HBS Student Launches Fundraiser in Response to the Sichuan Garden Rant

Can something good come out of Harvard Business School professor Ben Edelman's now infamous Chinese food rant?

Can Harvard Business School students donate their way to a better public image after a professor tarnished it with a now-infamous rant against a Chinese restaurant’s employee?

Here’s to hoping, because one student has launched a fundraiser for the Greater Boston Food Bank to counter the impression given off by HBS Professor Ben Edelman after he got into a lengthy e-mail exchange with a Sichuan Garden’s Ren Duan over misadvertised prices on the restaurants Brookline location website. The e-mail exchange went viral after Boston.com posted it Tuesday thanks to a discrepancy between the offense—a Chinese food website that listed out-of-date prices and overcharged Edelman $4—and the legalese tossed at Duan. An excerpt:

“You don’t seem to recognize that this is a legal matter and calls for a more thoughtful and far-reaching resolution. Nor do you recognize the principle, well established in applicable laws, that when a business intentionally overcharges a customer, the business should suffer a penalty larger than the amount of the overcharge—a principle exactly intended to punish and deter violations.”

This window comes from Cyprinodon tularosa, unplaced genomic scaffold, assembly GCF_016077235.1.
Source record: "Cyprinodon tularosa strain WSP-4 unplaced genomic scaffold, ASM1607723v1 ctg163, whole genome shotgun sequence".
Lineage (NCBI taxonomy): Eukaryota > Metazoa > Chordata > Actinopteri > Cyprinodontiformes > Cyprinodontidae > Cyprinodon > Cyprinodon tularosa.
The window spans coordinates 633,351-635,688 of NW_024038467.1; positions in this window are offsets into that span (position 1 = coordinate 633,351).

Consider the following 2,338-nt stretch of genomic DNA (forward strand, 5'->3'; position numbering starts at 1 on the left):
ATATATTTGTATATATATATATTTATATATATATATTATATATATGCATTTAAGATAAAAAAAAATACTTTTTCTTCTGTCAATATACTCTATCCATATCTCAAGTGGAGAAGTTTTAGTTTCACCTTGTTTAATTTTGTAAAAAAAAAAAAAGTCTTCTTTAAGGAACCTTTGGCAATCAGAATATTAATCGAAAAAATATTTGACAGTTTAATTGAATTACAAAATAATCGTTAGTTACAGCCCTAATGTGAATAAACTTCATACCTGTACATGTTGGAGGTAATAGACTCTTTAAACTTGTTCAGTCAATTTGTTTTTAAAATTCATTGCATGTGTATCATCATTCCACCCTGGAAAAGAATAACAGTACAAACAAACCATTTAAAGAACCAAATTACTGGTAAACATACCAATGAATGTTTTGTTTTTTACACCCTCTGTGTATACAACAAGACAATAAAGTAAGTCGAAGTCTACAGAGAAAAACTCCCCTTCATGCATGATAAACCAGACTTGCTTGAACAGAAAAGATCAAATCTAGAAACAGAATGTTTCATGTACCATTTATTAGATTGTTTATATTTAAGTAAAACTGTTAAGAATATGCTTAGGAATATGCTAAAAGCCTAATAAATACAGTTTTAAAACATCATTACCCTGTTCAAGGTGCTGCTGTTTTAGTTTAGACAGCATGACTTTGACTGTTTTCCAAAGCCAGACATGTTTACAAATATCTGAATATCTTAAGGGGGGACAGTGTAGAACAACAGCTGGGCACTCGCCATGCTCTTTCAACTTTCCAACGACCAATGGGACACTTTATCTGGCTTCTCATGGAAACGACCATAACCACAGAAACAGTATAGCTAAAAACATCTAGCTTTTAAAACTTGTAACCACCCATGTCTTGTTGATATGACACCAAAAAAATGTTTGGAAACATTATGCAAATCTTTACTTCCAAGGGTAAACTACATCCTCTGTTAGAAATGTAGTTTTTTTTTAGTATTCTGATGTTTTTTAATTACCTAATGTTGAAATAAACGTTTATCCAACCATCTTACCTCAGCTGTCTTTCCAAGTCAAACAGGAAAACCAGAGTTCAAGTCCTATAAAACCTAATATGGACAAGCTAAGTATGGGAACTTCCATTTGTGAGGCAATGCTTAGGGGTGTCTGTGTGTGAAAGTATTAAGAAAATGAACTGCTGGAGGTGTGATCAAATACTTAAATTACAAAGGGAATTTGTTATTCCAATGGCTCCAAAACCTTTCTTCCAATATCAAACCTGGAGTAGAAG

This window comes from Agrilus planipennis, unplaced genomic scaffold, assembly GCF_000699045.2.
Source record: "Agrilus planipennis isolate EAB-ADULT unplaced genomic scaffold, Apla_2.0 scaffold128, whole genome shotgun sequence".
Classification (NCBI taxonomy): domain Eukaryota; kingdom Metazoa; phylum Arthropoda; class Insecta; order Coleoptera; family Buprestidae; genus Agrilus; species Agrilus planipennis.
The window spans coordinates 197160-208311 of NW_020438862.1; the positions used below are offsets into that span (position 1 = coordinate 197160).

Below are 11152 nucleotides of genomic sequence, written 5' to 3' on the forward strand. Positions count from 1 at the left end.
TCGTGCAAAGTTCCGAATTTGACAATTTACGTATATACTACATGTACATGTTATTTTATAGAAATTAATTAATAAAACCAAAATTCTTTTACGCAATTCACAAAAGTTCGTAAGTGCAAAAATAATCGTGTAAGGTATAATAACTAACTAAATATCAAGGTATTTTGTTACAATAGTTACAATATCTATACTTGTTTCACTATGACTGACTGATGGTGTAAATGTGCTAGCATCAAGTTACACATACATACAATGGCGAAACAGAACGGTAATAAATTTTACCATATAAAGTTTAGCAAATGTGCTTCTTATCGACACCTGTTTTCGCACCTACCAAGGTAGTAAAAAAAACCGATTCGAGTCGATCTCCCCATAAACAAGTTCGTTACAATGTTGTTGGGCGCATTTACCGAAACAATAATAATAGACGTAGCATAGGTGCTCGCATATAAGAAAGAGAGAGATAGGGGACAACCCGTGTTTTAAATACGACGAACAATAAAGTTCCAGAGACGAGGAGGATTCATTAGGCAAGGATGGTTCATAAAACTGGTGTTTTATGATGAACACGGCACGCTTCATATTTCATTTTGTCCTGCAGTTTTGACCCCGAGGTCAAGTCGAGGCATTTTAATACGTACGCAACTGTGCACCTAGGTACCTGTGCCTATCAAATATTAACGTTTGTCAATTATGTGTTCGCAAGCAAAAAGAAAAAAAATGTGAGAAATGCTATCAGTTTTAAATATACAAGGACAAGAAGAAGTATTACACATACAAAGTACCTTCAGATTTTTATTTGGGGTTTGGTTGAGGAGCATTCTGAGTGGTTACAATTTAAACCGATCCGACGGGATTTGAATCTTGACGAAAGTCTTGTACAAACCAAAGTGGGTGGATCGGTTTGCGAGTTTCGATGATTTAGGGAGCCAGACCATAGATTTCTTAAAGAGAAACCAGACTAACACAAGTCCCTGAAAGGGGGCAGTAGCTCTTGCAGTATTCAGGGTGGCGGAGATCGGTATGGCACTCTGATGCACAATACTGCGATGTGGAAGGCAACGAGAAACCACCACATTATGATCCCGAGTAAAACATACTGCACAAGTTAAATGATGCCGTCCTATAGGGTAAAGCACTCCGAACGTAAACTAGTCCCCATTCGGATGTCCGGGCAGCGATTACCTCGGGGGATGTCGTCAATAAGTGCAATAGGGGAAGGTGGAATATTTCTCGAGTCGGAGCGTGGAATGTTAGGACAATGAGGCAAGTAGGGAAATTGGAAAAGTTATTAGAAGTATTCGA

To readers, the e-mails felt like overkill—to say the least—a fancy misuse of Edelman’s three Harvard degrees (count ’em) to right a very minor wrong. And so, both Edelman, Harvard, and lawyering in general came in for some online criticism:

That’s where MBA student Jon Staff’s newly launched fundraiser comes in. The online fundraiser page reads:

Negative stereotypes of Harvard and HBS were reinforced by an article in Boston.com about a $4 dispute between an HBS professor and a small business owner. In accordance with our community values, we are calling on all Harvard students to flip the script by donating $4 to provide food for those in need. Donations will go to the Greater Boston Food Bank, which will match all donations received before December 31.

Edelman, for his part, didn’t back down in the face of public infamy. He told Business Insider: “Notably, though not emphasized in the Boston.com piece, the restaurant at issue knew the website prices had been ‘out of date for quite some time.’ At what point should they do something about it? I’m pleased to have at least gotten the problem fixed for the benefit of others.”

Perhaps Edelman had the law on his side, but his tone in the e-mail exchange made Ren Duan seem like a real sympathetic character. Thus others suggested patronizing his restaurant.

Those who do can thank Edelman when their cashew chicken doesn’t bankrupt them with an extra $0.30 charge.